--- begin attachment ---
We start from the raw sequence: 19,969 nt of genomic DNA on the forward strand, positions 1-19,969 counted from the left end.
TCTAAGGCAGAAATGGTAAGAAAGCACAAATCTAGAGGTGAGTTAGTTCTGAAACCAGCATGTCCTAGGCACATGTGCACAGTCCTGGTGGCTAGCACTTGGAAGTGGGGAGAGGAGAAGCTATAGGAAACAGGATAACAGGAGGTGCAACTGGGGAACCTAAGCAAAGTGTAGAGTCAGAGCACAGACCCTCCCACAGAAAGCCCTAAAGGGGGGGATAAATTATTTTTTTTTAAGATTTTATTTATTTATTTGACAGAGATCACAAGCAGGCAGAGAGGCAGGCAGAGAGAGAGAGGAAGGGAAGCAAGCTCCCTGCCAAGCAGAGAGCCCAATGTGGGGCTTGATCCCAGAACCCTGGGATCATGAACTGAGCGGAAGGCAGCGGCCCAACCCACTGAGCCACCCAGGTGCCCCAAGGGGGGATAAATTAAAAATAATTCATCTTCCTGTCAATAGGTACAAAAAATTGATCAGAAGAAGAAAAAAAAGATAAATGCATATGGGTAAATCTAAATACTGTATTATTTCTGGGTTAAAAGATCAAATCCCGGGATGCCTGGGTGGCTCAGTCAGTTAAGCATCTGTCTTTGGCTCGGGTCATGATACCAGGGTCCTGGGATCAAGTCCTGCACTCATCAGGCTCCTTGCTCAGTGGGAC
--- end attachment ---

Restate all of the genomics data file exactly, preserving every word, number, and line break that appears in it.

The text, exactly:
We start from the raw sequence: 19,969 nt of genomic DNA on the forward strand, positions 1-19,969 counted from the left end.
TCTAAGGCAGAAATGGTAAGAAAGCACAAATCTAGAGGTGAGTTAGTTCTGAAACCAGCATGTCCTAGGCACATGTGCACAGTCCTGGTGGCTAGCACTTGGAAGTGGGGAGAGGAGAAGCTATAGGAAACAGGATAACAGGAGGTGCAACTGGGGAACCTAAGCAAAGTGTAGAGTCAGAGCACAGACCCTCCCACAGAAAGCCCTAAAGGGGGGGATAAATTATTTTTTTTTAAGATTTTATTTATTTATTTGACAGAGATCACAAGCAGGCAGAGAGGCAGGCAGAGAGAGAGAGGAAGGGAAGCAAGCTCCCTGCCAAGCAGAGAGCCCAATGTGGGGCTTGATCCCAGAACCCTGGGATCATGAACTGAGCGGAAGGCAGCGGCCCAACCCACTGAGCCACCCAGGTGCCCCAAGGGGGGATAAATTAAAAATAATTCATCTTCCTGTCAATAGGTACAAAAAATTGATCAGAAGAAGAAAAAAAAGATAAATGCATATGGGTAAATCTAAATACTGTATTATTTCTGGGTTAAAAGATCAAATCCCGGGATGCCTGGGTGGCTCAGTCAGTTAAGCATCTGTCTTTGGCTCGGGTCATGATACCAGGGTCCTGGGATCAAGTCCTGCACTCATCAGGCTCCTTGCTCAGTGGGAC